Portland's Captivating Fountains

There are so many attractions in Portland that make a visit to PDX a memorable experience, but the enormous amounts of public art make even walking through the city an adventure. For instance, Portland’s core downtown area has 15 decorative and interactive fountains. Many of them have fascinating histories, and you can even play in some of them!

Here are some favorites to get you started:

Jamison Square (NW 11th Avenue at Johnson/Kearney):

Hop on the Portland Streetcar to dip your feet into the Pearl District’s lovely fountain at Jamison Square, in close proximity to boutique shopping, excellent dining and Cool Moon Ice Cream. The beautiful trees lining the square and the water cascading over the rocks are sure to set your spirits at ease. The fountain was named for William Jamison, an early advocate for the development of Portland’s exquisite Pearl District.

Salmon Springs Fountain (SW Naito Parkway at Salmon):

What could be more fun than splashing in a level fountain right in Portland’s Tom McCall Waterfront Park? Salmon Springs Fountain is located next to the on-board for the Portland Spirit Cruise, as well as Kerr Bicycle Rental. The fountain recycles as many as 4,924 gallons of water per minute through up to 137 jets at any given time. A computer changes the display of the water every 20 minutes.

Ira Keller/Forecourt Fountain (SW 3rd at Clay/Market):

This fountain is situated next to the Keller Auditorium (where many of the touring Broadway shows perform, as well as the local ballet and opera companies) and is a delightful place to cool your feet, or even play with your family. It is occasionally slippery and has some steep edges, so please observe caution. Keller Fountain was designed to mimic the Cascade Mountains’ waterfalls. The fountain was named after the first Chairman of the Board of Portland Development Commission.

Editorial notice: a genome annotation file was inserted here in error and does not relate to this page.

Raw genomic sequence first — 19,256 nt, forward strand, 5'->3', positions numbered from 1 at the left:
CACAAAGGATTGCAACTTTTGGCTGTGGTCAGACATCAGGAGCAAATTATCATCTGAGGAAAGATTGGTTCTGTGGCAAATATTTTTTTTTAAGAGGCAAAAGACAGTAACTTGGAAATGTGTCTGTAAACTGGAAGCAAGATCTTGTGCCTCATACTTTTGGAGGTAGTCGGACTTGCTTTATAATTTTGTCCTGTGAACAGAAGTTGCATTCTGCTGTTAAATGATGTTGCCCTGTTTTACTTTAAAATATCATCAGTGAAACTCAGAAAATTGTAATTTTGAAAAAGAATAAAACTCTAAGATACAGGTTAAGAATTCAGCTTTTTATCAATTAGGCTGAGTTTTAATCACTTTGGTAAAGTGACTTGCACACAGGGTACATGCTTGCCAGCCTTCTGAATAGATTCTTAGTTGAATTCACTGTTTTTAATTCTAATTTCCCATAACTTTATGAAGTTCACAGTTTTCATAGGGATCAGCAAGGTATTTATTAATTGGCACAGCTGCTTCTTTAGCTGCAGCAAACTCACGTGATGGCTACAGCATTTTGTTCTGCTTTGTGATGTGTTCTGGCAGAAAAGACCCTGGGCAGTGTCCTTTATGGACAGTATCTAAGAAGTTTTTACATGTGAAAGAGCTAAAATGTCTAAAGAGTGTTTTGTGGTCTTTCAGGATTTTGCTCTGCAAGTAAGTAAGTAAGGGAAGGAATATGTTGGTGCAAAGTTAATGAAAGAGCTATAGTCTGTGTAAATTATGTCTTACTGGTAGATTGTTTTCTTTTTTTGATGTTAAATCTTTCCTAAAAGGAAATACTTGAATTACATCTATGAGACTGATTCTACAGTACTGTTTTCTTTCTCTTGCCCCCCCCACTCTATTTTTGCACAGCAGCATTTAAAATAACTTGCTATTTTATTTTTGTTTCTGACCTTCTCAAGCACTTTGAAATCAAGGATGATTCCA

Some Interactive Fountain Safety Tips:

- All children must be attended by an adult

- Use caution – there are slippery surfaces, rapidly moving water, and the fountains can be very busy in the summer months

- Look, but don't drink, of course!

Now that you’ve given that a moment of thought, you can focus on the important part – having fun!

For a complete list of Portland’s Municipal Fountains, and information about each one, please go to http://www.portlandoregon.gov/parks/?c=42348. You can download a brochure that will take you step by step through a self-guided walking tour. All fountains will be in full operation by Memorial Day weekend.

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8 years ago

I love all the fountains and the rest of Portland's wonderful public art. Thanks so much for posting about some of your--and my--favorites, Merlin!

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